Survey of Northern Territory Freshwater Elasmobranchs
The first NHT-funded survey of Northern Territory freshwater elasmobranchs is about to get off the ground. Dean Thorburn, a PhD student from Murdoch University will begin a survey of the wild rivers of Arnhem Land and will be joined by Conservation Volunteers Australia and traditional owners of the Arnhem Land regions. Also involved in the survey program are Andrew Storey (University of Western Australia) and Peter Last and John Stevens (CSIRO, Hobart). The survey will be undertaken in three “legs” - Arnhem Land, Gulf of Carpentaria and Victoria-Daly regions. The aims of the survey program are to determine the distributions and get baseline data on the Northern Territory’s two species of speartooth sharks (Glyphis species A and C), the estuarine/freshwater whiprays (Himantura sp.) and freshwater/estuarine sawfish (Pristis microdon and P. clavata).
Thanks to Jean Jackson, Mark Lintermans and Helen Larson for information used in this article.
Threatened Fishes Committee Representatives
David Crook, c/- Murray-Darling Freshwater Research Centre, PO Box 921, Albury, NSW, 2640.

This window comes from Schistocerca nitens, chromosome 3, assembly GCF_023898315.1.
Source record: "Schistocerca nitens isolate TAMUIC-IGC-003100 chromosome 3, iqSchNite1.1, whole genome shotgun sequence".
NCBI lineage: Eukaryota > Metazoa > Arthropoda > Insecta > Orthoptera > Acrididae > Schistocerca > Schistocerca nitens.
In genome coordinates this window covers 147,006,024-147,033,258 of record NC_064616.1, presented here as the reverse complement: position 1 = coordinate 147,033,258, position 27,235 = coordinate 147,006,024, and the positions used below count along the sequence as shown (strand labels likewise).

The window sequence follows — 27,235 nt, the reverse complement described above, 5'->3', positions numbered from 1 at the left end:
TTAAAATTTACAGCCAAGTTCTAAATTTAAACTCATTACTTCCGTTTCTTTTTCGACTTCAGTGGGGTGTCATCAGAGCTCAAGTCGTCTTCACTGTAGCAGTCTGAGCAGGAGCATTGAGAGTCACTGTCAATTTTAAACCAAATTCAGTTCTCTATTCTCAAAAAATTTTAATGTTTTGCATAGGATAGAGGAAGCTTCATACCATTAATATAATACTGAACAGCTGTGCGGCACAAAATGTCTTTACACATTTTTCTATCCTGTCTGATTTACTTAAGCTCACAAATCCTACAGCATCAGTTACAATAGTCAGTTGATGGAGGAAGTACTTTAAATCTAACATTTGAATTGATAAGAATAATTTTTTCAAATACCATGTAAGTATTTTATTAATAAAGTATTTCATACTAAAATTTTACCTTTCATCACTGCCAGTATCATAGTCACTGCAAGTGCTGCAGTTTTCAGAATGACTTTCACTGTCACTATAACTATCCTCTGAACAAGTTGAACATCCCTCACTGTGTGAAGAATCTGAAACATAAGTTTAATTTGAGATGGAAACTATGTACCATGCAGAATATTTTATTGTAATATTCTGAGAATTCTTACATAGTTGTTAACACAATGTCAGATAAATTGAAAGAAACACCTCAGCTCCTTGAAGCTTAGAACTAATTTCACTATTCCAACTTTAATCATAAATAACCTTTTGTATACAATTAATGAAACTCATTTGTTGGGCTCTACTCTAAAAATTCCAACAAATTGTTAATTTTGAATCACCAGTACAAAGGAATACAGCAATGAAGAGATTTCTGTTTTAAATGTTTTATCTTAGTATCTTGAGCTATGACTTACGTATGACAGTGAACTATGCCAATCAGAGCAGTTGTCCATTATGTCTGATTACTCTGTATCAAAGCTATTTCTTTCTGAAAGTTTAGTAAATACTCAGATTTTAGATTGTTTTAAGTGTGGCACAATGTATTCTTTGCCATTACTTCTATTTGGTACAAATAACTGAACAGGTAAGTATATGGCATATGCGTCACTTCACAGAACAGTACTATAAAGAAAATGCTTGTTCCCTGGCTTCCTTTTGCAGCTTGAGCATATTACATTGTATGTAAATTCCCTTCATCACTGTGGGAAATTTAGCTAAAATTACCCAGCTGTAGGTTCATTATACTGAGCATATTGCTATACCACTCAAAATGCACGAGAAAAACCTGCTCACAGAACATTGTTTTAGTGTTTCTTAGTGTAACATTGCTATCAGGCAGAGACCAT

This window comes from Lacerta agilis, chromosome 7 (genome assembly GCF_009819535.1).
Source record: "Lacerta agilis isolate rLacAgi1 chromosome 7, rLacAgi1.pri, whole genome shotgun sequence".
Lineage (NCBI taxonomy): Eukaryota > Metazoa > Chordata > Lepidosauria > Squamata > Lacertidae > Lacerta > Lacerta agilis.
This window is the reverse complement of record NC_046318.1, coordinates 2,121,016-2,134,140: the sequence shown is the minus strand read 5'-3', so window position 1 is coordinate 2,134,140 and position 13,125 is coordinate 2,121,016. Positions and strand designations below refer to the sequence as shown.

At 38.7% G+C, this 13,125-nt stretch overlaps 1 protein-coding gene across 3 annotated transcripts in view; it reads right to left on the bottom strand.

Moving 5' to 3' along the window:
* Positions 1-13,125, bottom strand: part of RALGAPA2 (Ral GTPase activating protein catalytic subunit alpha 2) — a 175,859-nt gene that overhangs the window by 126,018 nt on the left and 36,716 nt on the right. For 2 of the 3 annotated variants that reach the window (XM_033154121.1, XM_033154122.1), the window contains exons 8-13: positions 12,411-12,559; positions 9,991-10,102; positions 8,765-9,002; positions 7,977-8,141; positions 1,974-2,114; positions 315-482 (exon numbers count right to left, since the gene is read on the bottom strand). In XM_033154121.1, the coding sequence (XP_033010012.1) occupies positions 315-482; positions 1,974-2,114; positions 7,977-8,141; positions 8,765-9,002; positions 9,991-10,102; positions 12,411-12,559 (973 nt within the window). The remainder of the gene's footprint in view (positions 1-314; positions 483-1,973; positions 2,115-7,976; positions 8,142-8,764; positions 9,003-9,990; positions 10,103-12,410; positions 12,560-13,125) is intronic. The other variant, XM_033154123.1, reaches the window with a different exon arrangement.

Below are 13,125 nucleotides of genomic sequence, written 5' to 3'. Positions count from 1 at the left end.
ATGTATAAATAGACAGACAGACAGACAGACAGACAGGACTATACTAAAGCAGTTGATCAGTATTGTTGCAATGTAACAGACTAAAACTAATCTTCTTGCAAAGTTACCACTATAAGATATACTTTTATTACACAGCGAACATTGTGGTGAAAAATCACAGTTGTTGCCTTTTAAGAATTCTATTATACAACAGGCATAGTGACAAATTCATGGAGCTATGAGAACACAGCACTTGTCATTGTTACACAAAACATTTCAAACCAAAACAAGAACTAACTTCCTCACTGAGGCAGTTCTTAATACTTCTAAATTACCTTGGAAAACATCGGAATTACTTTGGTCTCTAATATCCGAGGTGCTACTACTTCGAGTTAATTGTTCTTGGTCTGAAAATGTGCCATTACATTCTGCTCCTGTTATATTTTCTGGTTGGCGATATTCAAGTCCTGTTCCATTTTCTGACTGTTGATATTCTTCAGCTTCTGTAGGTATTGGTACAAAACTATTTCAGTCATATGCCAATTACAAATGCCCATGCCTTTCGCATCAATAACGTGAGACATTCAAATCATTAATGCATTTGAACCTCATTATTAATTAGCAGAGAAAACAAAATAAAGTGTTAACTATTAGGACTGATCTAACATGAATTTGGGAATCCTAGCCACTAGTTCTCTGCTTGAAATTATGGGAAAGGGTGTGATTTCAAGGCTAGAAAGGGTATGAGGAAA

Ph (02) 6058 2300 Fax (02) 6043 1626 Email: firstname.lastname@example.org
John Pogonoski, c/- Fish Section - Australian Museum, 6 College Street, Darlinghurst. NSW. 2010.
Ph (02) 9320 6139 Fax (02) 9320 6059 Email: email@example.com
Queensland: Peter Jackson, Queensland Fisheries Service, GPO Box 46, Brisbane, QLD 4001.
Ph (07) 3224 2185 Fax (07) 3224 2805 Email: firstname.lastname@example.org
Victoria: John Koehn, Freshwater Ecology Division, Natural Resources and Environment, 123 Brown St., Heidelberg, Vic. 3084.
Ph (03) 94508669 Fax (03) 94508730 Email: email@example.com
Northern Territory: Helen Larson, Museum and Art Gallery of the Northern Territory, PO Box 4646, Darwin NT 0801
Ph (08) 8999 8201 Fax (08) 8999 8289 Email: firstname.lastname@example.org
Western Australia: Barry Hutchins, Western Australian Museum, Francis Street, Perth, WA, 6000.
Ph (08) 9427 2744 Fax (08) 9427 2882 Email: email@example.com
Tasmania: Jean Jackson, Inland Fisheries Commission, PO Box 288, Moonah Tas. 7009
Ph (03) 6233 2691 Fax (03) 6233 4141 Email: firstname.lastname@example.org
ACT: Mark Lintermans, Wildlife Research and Monitoring, Environment ACT, PO Box 144, Lyneham, ACT 2602.
Ph (02) 6207 2117 Fax (02) 6207 2122 Email: email@example.com
South Australia: Bryan Pierce, SARDI Aquatic Sciences, PO Box 120, Henley Beach, SA 5022.
Ph (08) 8200 2430 Fax (08) 8200 2481 Email: firstname.lastname@example.org
New South Wales: David Pollard, NSW Fisheries Research Institute, PO Box 21, Cronulla, NSW 2230.
Ph (02) 9527 8411 Fax (02) 9527 8576 Email: email@example.com
Commonwealth: Frances Michaelis, Agriculture Fisheries and Forestry – Australia, GPO Box 858 Canberra ACT 2601.
Ph (02) 6272 5363 Fax (02) 6272 3036 Email: firstname.lastname@example.org